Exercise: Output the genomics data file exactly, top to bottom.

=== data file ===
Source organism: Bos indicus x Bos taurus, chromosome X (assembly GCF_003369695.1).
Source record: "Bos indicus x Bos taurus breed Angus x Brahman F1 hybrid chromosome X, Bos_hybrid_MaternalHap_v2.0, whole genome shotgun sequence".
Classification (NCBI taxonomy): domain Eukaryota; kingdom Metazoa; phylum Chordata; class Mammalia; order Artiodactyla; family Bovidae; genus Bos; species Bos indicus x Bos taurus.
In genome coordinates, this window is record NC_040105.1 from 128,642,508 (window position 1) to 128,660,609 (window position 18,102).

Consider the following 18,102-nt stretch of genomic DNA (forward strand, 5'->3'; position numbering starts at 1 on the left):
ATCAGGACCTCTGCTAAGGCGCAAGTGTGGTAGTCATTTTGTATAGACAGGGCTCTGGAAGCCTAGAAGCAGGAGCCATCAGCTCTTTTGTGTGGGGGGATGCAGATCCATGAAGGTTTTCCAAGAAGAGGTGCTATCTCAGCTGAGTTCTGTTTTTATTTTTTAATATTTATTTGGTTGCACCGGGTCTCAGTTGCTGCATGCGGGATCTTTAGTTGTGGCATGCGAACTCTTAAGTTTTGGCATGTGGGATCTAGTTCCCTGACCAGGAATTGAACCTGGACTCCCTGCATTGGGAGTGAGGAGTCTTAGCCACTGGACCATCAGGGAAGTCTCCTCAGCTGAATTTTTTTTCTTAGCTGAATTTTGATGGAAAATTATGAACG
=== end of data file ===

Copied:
Source organism: Bos indicus x Bos taurus, chromosome X (assembly GCF_003369695.1).
Source record: "Bos indicus x Bos taurus breed Angus x Brahman F1 hybrid chromosome X, Bos_hybrid_MaternalHap_v2.0, whole genome shotgun sequence".
Classification (NCBI taxonomy): domain Eukaryota; kingdom Metazoa; phylum Chordata; class Mammalia; order Artiodactyla; family Bovidae; genus Bos; species Bos indicus x Bos taurus.
In genome coordinates, this window is record NC_040105.1 from 128,642,508 (window position 1) to 128,660,609 (window position 18,102).

Consider the following 18,102-nt stretch of genomic DNA (forward strand, 5'->3'; position numbering starts at 1 on the left):
ATCAGGACCTCTGCTAAGGCGCAAGTGTGGTAGTCATTTTGTATAGACAGGGCTCTGGAAGCCTAGAAGCAGGAGCCATCAGCTCTTTTGTGTGGGGGGATGCAGATCCATGAAGGTTTTCCAAGAAGAGGTGCTATCTCAGCTGAGTTCTGTTTTTATTTTTTAATATTTATTTGGTTGCACCGGGTCTCAGTTGCTGCATGCGGGATCTTTAGTTGTGGCATGCGAACTCTTAAGTTTTGGCATGTGGGATCTAGTTCCCTGACCAGGAATTGAACCTGGACTCCCTGCATTGGGAGTGAGGAGTCTTAGCCACTGGACCATCAGGGAAGTCTCCTCAGCTGAATTTTTTTTCTTAGCTGAATTTTGATGGAAAATTATGAACG